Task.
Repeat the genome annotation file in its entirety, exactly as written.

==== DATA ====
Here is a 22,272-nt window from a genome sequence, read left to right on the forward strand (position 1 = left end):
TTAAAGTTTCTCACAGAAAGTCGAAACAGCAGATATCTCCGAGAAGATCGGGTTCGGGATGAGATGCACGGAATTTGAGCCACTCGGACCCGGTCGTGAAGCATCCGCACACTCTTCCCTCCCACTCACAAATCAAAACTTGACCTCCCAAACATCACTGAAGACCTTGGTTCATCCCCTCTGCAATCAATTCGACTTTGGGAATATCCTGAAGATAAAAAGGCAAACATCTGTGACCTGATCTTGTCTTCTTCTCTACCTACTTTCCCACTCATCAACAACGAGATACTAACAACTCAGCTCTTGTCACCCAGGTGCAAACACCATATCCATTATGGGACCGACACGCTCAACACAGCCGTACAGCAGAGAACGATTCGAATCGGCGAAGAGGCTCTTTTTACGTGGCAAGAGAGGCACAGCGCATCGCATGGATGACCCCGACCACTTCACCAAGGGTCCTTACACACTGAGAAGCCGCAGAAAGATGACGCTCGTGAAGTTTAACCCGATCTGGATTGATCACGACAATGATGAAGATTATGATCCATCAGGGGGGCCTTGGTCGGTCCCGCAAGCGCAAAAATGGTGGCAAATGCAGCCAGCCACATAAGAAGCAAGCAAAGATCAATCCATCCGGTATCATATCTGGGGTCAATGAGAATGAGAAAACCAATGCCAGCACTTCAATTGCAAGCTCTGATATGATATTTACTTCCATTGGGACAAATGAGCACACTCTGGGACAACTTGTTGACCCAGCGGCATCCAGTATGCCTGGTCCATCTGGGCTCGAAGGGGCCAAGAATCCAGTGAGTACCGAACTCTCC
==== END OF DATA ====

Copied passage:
Here is a 22,272-nt window from a genome sequence, read left to right on the forward strand (position 1 = left end):
TTAAAGTTTCTCACAGAAAGTCGAAACAGCAGATATCTCCGAGAAGATCGGGTTCGGGATGAGATGCACGGAATTTGAGCCACTCGGACCCGGTCGTGAAGCATCCGCACACTCTTCCCTCCCACTCACAAATCAAAACTTGACCTCCCAAACATCACTGAAGACCTTGGTTCATCCCCTCTGCAATCAATTCGACTTTGGGAATATCCTGAAGATAAAAAGGCAAACATCTGTGACCTGATCTTGTCTTCTTCTCTACCTACTTTCCCACTCATCAACAACGAGATACTAACAACTCAGCTCTTGTCACCCAGGTGCAAACACCATATCCATTATGGGACCGACACGCTCAACACAGCCGTACAGCAGAGAACGATTCGAATCGGCGAAGAGGCTCTTTTTACGTGGCAAGAGAGGCACAGCGCATCGCATGGATGACCCCGACCACTTCACCAAGGGTCCTTACACACTGAGAAGCCGCAGAAAGATGACGCTCGTGAAGTTTAACCCGATCTGGATTGATCACGACAATGATGAAGATTATGATCCATCAGGGGGGCCTTGGTCGGTCCCGCAAGCGCAAAAATGGTGGCAAATGCAGCCAGCCACATAAGAAGCAAGCAAAGATCAATCCATCCGGTATCATATCTGGGGTCAATGAGAATGAGAAAACCAATGCCAGCACTTCAATTGCAAGCTCTGATATGATATTTACTTCCATTGGGACAAATGAGCACACTCTGGGACAACTTGTTGACCCAGCGGCATCCAGTATGCCTGGTCCATCTGGGCTCGAAGGGGCCAAGAATCCAGTGAGTACCGAACTCTCC